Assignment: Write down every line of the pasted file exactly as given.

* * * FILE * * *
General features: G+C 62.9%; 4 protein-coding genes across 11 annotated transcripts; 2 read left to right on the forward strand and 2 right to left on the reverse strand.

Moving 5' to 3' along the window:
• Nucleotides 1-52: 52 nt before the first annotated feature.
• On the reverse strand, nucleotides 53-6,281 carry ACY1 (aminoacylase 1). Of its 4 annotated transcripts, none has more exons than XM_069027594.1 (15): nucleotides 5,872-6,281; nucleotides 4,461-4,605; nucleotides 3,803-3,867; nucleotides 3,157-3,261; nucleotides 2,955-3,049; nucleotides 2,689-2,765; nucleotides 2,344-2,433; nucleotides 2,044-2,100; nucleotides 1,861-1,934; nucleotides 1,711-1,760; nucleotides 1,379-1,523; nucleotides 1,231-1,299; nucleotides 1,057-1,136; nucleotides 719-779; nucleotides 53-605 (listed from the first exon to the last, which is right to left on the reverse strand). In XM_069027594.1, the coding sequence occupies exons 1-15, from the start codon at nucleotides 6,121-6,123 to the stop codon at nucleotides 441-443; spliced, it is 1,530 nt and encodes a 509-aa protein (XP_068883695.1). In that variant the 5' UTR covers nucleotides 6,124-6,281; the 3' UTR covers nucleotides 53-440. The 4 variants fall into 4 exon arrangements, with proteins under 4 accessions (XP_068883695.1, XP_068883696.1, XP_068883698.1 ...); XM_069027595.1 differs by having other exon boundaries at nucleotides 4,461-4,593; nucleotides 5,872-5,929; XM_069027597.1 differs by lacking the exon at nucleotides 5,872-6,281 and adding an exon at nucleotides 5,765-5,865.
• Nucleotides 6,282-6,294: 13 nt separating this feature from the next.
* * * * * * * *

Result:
General features: G+C 62.9%; 4 protein-coding genes across 11 annotated transcripts; 2 read left to right on the forward strand and 2 right to left on the reverse strand.

Moving 5' to 3' along the window:
• Nucleotides 1-52: 52 nt before the first annotated feature.
• On the reverse strand, nucleotides 53-6,281 carry ACY1 (aminoacylase 1). Of its 4 annotated transcripts, none has more exons than XM_069027594.1 (15): nucleotides 5,872-6,281; nucleotides 4,461-4,605; nucleotides 3,803-3,867; nucleotides 3,157-3,261; nucleotides 2,955-3,049; nucleotides 2,689-2,765; nucleotides 2,344-2,433; nucleotides 2,044-2,100; nucleotides 1,861-1,934; nucleotides 1,711-1,760; nucleotides 1,379-1,523; nucleotides 1,231-1,299; nucleotides 1,057-1,136; nucleotides 719-779; nucleotides 53-605 (listed from the first exon to the last, which is right to left on the reverse strand). In XM_069027594.1, the coding sequence occupies exons 1-15, from the start codon at nucleotides 6,121-6,123 to the stop codon at nucleotides 441-443; spliced, it is 1,530 nt and encodes a 509-aa protein (XP_068883695.1). In that variant the 5' UTR covers nucleotides 6,124-6,281; the 3' UTR covers nucleotides 53-440. The 4 variants fall into 4 exon arrangements, with proteins under 4 accessions (XP_068883695.1, XP_068883696.1, XP_068883698.1 ...); XM_069027595.1 differs by having other exon boundaries at nucleotides 4,461-4,593; nucleotides 5,872-5,929; XM_069027597.1 differs by lacking the exon at nucleotides 5,872-6,281 and adding an exon at nucleotides 5,765-5,865.
• Nucleotides 6,282-6,294: 13 nt separating this feature from the next.